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Jul 2nd

Against Time - Flawless & ENB @ The Waterside Theatre, Aylesbury

By Yvonne Delahaye

Out of all the great shows I’ve been able to see at The Waterside Theatre this season, Against Time was the one that I’ve been most eager to see as the UK’s national ballet company English National Ballet (ENB)and World Dance Champions Flawless come together in a collaboration fusing streetdance, acrobatics and ballet. The ten Flawless dancers and ten ENB ballerinas showcase their skills and combine their talents to create an exciting and innovative show that is, quite simply, AWESOME!

The show is set in a school where the delicate ballerinas are dwarfed by the hunky Flawless men and I initially found myself wincing when the boys were lifting the girls lest they break their fragile bodies!  The premise of the show is a fantasy journey about a professor with a magical hat who can change time and the kids who try to prevent his evil plans. 

In the initial scenes there are some ‘dance offs’ as Flawless show off their incredible street dancing talents and the girls their classical ballet skills dancing on points with extended arms.  The contrast between the two styles is beautifully enhanced when the girls practice their barre work to Swan Lake and the boys then have a go too!  It’s funny and creative and the girls then have a go at street dancing too and give the boys a run for their money!  As they merge their styles and begin to collaborate together the story takes off and leads us into a magical garden. The costumes and routines of the Fireflies, Ladybirds and Damselflies were stunning and the dancing statues were scarily lifelike and produced one of the show’s highlights as they all danced to Maroon Five’s ‘Moves Like Jagger’.  It was a fantastic routine and one I’d really love to see again and again.03.jpg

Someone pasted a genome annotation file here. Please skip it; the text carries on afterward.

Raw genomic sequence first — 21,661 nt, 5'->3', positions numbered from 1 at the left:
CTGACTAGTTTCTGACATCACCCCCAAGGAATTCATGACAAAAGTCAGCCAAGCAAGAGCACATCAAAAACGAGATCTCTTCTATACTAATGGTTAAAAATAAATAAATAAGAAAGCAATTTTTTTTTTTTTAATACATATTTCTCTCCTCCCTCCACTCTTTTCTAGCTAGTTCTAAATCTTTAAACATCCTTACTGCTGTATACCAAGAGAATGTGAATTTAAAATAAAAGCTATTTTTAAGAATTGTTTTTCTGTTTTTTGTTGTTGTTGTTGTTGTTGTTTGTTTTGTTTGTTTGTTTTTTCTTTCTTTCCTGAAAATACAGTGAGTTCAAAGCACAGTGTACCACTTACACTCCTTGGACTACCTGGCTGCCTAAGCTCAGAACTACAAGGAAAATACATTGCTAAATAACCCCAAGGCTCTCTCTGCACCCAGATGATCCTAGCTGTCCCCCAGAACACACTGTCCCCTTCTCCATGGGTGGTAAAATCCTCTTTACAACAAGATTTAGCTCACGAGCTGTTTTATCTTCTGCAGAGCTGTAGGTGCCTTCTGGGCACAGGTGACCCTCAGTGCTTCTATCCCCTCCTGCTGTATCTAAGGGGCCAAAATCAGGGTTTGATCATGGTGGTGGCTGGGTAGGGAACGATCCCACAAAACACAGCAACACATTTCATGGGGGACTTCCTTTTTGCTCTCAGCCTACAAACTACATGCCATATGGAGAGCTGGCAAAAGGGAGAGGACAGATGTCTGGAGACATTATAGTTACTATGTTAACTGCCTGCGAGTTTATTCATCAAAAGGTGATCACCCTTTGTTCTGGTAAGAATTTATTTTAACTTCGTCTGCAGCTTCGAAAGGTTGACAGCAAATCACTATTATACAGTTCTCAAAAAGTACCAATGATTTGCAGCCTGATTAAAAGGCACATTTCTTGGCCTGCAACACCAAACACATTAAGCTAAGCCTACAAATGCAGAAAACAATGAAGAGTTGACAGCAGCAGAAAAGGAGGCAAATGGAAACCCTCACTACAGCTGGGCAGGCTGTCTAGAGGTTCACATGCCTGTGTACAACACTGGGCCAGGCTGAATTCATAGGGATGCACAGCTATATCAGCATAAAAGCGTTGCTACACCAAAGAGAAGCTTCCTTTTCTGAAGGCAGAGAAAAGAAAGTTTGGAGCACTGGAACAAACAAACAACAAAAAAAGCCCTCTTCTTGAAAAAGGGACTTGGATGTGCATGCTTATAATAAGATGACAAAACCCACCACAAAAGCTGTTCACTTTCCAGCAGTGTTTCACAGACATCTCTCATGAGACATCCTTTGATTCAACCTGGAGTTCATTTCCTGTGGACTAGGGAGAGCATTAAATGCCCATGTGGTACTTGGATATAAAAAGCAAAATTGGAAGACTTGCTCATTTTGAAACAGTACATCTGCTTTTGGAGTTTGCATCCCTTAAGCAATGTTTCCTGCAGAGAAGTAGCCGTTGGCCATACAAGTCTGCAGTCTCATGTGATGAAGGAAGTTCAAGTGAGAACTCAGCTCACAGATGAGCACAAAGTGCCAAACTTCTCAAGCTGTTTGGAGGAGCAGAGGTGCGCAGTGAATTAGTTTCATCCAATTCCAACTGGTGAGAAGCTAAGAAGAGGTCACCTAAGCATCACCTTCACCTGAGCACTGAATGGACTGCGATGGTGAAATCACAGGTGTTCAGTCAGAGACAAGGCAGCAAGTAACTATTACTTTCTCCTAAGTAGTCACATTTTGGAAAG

Another highlight was seeing the fabulously colourful Spanish costumes and the dances with masks to Christina Aguilera’s ‘Ain’t No Other Man’.  Then it was tango time with an incredibly powerful routine of Argentina Tango danced to the seductive tunes of ‘Roxanne’ from Moulin Rouge, sung by Ewan McGregor.

The internationally acclaimed ballet Company and the stars of the UK number-one box office smash hit movie StreetDance 3D and StreetDance 2, first joined forces in 2011 for the Peace One Day concert at the O2.  This exciting new show Against Time has been created by Flawless artistic director and lead choreographer Marlon “Swoosh” Wallen and Jenna Lee, soloist and choreographer at English National Ballet working together to  fuse the opposing poles of dance to generate a groundbreaking dance experience .